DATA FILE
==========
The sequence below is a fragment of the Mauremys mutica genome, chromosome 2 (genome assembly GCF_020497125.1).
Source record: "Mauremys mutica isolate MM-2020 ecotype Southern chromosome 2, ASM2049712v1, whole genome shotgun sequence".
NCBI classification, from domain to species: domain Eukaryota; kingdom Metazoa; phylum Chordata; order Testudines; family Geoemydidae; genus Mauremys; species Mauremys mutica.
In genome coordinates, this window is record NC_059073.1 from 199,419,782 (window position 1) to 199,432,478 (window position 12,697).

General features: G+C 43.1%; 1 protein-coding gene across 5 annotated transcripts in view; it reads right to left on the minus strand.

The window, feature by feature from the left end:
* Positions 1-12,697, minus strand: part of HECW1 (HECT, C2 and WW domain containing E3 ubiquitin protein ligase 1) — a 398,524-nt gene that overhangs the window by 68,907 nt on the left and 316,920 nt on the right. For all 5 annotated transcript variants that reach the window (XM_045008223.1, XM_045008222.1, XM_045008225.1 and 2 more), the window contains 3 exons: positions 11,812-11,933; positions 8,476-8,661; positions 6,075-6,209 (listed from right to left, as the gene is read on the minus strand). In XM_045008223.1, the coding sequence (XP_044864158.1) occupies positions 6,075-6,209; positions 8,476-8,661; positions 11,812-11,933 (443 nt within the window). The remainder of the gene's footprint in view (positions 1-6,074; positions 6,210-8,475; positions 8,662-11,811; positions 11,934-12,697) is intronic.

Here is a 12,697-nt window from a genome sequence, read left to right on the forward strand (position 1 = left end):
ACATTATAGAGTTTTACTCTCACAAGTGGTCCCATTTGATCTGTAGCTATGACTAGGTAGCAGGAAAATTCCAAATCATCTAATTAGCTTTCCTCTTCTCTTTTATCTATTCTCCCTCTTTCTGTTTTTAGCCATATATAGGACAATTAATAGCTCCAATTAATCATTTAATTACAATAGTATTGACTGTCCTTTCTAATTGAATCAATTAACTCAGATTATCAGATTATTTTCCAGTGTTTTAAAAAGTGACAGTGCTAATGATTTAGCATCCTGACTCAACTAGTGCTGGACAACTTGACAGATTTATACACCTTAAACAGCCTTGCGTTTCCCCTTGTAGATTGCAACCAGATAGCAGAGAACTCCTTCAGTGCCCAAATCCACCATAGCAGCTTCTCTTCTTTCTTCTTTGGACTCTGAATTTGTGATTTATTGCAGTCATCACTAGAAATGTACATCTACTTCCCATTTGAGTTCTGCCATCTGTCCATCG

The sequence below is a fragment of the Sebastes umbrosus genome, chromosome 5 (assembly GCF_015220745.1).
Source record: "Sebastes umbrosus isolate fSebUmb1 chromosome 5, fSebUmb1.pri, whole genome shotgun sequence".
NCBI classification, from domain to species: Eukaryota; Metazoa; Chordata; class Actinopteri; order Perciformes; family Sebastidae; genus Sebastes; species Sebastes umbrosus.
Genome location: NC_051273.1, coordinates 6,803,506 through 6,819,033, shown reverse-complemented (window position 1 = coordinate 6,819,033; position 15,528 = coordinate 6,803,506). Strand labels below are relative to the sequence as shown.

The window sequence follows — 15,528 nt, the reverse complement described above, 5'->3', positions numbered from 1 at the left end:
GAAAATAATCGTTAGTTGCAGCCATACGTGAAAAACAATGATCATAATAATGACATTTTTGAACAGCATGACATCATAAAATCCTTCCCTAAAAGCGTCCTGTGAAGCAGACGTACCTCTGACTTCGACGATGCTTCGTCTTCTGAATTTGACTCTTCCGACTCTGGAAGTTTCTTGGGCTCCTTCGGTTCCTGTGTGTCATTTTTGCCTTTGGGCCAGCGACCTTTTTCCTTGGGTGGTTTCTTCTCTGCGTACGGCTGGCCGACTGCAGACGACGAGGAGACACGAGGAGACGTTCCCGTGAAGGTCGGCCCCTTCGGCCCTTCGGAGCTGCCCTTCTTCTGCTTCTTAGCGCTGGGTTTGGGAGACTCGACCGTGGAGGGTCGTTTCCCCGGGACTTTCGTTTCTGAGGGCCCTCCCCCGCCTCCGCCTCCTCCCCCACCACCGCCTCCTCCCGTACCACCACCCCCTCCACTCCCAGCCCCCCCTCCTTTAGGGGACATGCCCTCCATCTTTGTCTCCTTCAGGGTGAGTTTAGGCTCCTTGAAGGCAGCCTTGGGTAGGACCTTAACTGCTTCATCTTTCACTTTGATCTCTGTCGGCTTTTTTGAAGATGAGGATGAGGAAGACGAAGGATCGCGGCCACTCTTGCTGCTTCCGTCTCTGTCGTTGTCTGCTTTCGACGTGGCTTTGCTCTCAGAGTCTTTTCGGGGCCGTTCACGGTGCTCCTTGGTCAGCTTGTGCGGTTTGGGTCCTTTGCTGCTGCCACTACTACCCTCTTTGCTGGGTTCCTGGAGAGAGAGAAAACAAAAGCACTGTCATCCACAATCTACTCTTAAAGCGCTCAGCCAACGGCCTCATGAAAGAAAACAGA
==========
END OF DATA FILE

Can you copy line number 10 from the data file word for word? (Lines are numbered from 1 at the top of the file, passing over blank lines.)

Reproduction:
The sequence below is a fragment of the Sebastes umbrosus genome, chromosome 5 (assembly GCF_015220745.1).